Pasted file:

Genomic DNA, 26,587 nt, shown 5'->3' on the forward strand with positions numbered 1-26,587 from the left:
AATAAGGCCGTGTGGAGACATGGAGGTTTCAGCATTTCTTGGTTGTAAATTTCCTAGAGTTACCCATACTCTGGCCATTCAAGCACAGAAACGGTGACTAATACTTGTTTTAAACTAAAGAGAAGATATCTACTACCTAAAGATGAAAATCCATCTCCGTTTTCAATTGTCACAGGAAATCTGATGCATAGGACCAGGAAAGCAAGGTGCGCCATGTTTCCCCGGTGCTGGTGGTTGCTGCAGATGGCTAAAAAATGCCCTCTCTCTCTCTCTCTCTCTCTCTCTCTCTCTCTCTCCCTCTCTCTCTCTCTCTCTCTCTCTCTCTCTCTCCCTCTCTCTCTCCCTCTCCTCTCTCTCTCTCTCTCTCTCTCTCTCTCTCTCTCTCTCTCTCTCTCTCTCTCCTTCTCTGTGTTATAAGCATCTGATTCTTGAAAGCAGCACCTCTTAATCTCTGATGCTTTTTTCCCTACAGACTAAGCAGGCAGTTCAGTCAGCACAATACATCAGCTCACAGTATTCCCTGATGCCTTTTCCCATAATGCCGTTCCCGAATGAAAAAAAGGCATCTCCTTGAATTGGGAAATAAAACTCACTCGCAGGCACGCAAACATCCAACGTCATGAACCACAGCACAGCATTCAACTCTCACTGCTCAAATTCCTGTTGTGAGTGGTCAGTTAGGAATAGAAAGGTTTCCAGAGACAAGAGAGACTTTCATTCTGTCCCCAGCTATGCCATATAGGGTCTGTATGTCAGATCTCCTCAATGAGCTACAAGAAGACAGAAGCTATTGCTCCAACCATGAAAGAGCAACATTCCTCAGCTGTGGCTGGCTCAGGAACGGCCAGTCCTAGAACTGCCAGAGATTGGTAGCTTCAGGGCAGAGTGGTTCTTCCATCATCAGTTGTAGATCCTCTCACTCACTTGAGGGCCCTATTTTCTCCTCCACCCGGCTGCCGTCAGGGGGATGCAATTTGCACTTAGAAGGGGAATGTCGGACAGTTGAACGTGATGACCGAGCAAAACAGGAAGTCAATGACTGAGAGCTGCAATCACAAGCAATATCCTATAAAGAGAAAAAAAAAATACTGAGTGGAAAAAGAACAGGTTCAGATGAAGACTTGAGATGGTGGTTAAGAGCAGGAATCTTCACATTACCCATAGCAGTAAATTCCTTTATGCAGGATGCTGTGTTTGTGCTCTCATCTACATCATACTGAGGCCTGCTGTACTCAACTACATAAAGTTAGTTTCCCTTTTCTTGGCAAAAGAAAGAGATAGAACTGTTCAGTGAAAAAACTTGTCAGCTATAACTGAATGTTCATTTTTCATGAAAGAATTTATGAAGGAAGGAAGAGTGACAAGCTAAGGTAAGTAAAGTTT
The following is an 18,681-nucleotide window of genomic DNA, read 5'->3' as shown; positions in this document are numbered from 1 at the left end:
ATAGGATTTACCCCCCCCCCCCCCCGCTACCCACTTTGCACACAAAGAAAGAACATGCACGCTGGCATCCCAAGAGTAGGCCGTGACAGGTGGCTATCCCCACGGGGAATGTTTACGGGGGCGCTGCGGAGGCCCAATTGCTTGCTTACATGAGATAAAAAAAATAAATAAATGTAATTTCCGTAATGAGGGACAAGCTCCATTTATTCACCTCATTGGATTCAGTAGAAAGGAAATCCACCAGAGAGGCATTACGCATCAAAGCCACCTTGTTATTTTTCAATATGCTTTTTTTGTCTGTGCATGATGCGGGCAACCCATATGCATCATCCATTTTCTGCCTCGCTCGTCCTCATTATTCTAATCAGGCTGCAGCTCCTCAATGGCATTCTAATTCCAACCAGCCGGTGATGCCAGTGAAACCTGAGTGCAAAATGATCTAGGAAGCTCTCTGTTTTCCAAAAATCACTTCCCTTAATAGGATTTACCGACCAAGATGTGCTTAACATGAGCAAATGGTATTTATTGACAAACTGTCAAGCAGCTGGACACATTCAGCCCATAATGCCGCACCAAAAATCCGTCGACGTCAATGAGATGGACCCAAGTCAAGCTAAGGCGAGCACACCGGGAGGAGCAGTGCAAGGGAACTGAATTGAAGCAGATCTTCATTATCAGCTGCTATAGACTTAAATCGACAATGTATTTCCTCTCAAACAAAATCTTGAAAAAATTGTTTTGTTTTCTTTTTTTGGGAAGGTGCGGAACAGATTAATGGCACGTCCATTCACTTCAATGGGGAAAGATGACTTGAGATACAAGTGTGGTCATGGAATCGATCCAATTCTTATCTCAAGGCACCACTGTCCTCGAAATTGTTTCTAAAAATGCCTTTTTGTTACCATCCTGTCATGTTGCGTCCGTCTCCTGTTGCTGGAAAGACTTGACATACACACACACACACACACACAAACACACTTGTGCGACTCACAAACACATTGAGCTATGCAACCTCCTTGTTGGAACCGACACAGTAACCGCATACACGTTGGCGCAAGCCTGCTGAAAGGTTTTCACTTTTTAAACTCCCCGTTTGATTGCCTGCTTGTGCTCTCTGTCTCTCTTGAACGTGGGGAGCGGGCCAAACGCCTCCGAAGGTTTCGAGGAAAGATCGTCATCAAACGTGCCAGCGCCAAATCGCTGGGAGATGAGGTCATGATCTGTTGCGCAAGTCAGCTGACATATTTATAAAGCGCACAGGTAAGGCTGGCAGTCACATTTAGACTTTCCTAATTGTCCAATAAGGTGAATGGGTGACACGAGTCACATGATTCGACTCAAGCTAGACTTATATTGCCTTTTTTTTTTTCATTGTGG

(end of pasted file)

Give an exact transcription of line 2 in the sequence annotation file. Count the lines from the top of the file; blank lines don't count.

AATAAGGCCGTGTGGAGACATGGAGGTTTCAGCATTTCTTGGTTGTAAATTTCCTAGAGTTACCCATACTCTGGCCATTCAAGCACAGAAACGGTGACTAATACTTGTTTTAAACTAAAGAGAAGATATCTACTACCTAAAGATGAAAATCCATCTCCGTTTTCAATTGTCACAGGAAATCTGATGCATAGGACCAGGAAAGCAAGGTGCGCCATGTTTCCCCGGTGCTGGTGGTTGCTGCAGATGGCTAAAAAATGCCCTCTCTCTCTCTCTCTCTCTCTCTCTCTCTCTCTCTCCCTCTCTCTCTCTCTCTCTCTCTCTCTCTCTCTCCCTCTCTCTCTCCCTCTCCTCTCTCTCTCTCTCTCTCTCTCTCTCTCTCTCTCTCTCTCTCTCTCTCTCTCCTTCTCTGTGTTATAAGCATCTGATTCTTGAAAGCAGCACCTCTTAATCTCTGATGCTTTTTTCCCTACAGACTAAGCAGGCAGTTCAGTCAGCACAATACATCAGCTCACAGTATTCCCTGATGCCTTTTCCCATAATGCCGTTCCCGAATGAAAAAAAGGCATCTCCTTGAATTGGGAAATAAAACTCACTCGCAGGCACGCAAACATCCAACGTCATGAACCACAGCACAGCATTCAACTCTCACTGCTCAAATTCCTGTTGTGAGTGGTCAGTTAGGAATAGAAAGGTTTCCAGAGACAAGAGAGACTTTCATTCTGTCCCCAGCTATGCCATATAGGGTCTGTATGTCAGATCTCCTCAATGAGCTACAAGAAGACAGAAGCTATTGCTCCAACCATGAAAGAGCAACATTCCTCAGCTGTGGCTGGCTCAGGAACGGCCAGTCCTAGAACTGCCAGAGATTGGTAGCTTCAGGGCAGAGTGGTTCTTCCATCATCAGTTGTAGATCCTCTCACTCACTTGAGGGCCCTATTTTCTCCTCCACCCGGCTGCCGTCAGGGGGATGCAATTTGCACTTAGAAGGGGAATGTCGGACAGTTGAACGTGATGACCGAGCAAAACAGGAAGTCAATGACTGAGAGCTGCAATCACAAGCAATATCCTATAAAGAGAAAAAAAAAATACTGAGTGGAAAAAGAACAGGTTCAGATGAAGACTTGAGATGGTGGTTAAGAGCAGGAATCTTCACATTACCCATAGCAGTAAATTCCTTTATGCAGGATGCTGTGTTTGTGCTCTCATCTACATCATACTGAGGCCTGCTGTACTCAACTACATAAAGTTAGTTTCCCTTTTCTTGGCAAAAGAAAGAGATAGAACTGTTCAGTGAAAAAACTTGTCAGCTATAACTGAATGTTCATTTTTCATGAAAGAATTTATGAAGGAAGGAAGAGTGACAAGCTAAGGTAAGTAAAGTTT